Many people in Dayton talk to themselves. I see it all the time while I’m driving. A few days ago, I drove by this fellow who was yelling and cursing at some invisible being. A week or so ago, we passed a woman who was having a heated conversation with herself while standing at a street corner. I watched her cross at the light and back again a few times, never ceasing to hold up her end of the conversation. I see these monologues going on almost every time I leave the house.
I think about how much I love Tom. The other night, he let me act out my entire morning ritual at the house where I stay while I’m in Columbus. Really. He let me describe the deck, how I counted the trees in the yard (forty-five), the different species of birds I see (numerous), and the sound of the frogs singing in a nearby pond at twilight. He let me go on about the morning sun, my stretching exercises, the two busy anthills whose progress I’m measuring… I adore him. He understands my love of this stuff, and he not only lets me ramble on about it, but he lets me perform it too.
While driving, I reminisced more about Memphis– about this phone number I used to call constantly. The phone number connected children to what was called “Dial and Smile.” An old guy named J.C. Levy, who possessed a kindly southern accent (I pictured him looking like Colonel Sanders), would recite silly poems about the animals at the Memphis Zoo. He’d written hundreds and hundreds of them, so that each time I called, there would be a new poem. At the end of each masterpiece, Mr. Levy would gently say, “Keep dialing and smiling– bye bye now.” Hearing those poems comforted me to no end.
As kids, we got to watch children’s programs hosted by guys with names like Happy Hal and Cap’n Bill. It seemed to me that Cap’n Bill may have had a bit of a drinking problem. He seemed perpetually hungover, and never seemed that fond of the children in his audience. He would chew on a pipe while drawing these terrible pictures with magic markers, then he’d mumble a bit and show some cartoons. I much preferred Happy Hal, an affable sort who had puppets and gave away toys.
There was also Dick Williams, who was not only a local news anchor, but who also hosted what the Guiness Book of World Records says is the longest running magic show in television history, Magicland. It ran from 1966 to 1989. We kids never missed an episode, and we were awestruck when a friend would actually get to appear in the audience on these shows. Mr. Williams lived in my apartment complex when I was a little girl. A few of us knocked on his door one day, and he very nicely did a few little sleight-of-hand tricks for us. I don’t think we ever bothered him after that.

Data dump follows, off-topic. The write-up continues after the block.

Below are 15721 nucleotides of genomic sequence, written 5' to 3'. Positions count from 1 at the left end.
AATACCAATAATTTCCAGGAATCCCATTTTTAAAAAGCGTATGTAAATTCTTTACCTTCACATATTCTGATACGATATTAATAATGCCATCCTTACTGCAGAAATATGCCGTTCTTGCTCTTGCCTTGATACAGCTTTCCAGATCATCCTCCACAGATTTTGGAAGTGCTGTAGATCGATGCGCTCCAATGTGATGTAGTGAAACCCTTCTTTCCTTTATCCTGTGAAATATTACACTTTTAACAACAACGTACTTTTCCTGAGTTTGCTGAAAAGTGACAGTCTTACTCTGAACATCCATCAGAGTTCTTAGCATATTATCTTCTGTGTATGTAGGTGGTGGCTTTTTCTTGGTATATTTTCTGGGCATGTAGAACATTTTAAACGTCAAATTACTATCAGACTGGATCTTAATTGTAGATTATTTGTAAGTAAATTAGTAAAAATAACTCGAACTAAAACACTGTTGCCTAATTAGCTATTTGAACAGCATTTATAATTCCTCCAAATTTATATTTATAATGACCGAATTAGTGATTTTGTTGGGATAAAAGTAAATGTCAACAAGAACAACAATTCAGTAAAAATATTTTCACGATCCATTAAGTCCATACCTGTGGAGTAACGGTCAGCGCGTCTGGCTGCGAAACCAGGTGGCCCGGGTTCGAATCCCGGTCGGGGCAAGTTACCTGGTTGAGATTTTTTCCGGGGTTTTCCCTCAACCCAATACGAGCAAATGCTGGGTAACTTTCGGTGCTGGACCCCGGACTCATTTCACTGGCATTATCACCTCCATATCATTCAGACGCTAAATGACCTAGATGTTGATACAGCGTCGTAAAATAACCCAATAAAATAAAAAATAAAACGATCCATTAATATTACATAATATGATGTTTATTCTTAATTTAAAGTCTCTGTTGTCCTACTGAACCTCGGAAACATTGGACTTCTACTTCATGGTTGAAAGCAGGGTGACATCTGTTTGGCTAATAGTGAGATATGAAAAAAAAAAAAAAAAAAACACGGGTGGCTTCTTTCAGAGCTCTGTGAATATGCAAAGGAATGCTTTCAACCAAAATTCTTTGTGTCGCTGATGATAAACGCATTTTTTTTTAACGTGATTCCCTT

While on the road, I thought about how much I heart The Smoking Gun. I’m a maniac for their photo galleries of mug shots. Sigh…they remind me of our little ‘hood.
I’ve been thinking a lot about the lack of originality in advertising these days. There seems to be some horrible bargain that ad agencies strike with aging rock stars, a pact with the Devil where a commercial now consists of little more than random images of a product with some old classic rock song used as a soundtrack. You can almost hear Mick Jagger and Eric Clapton shouting, “Cha-CHING!” every time they turn on their TVs.
If you are a young person, and you’re reading this, please know that this was not always the case. There used to be actual jingle writers who wrote catchy, original tunes to sell products, and they were so good that many of us old codgers remember them to this day. To me, that’s a component of great advertising.
McDonald’s, Dr. Pepper, Pepsi, Oscar Meyer, Cracker Jacks…they all had jingles, and people my age can probably sing them to you note for note. We still remember them, because they were great. Even smoking cigarettes and drinking beer seemed like incredibly life affirming activities, because the jingles were so catchy. Sometimes, they even threw animation in there too, which made it seem like even MORE fun!
Now when I see unimaginative commercials, I want to throw my shoe at the screen, but in the olden days, when hippies ruled the earth, they had great songs like this one:
I think that’s a nice way to end this one. More next week.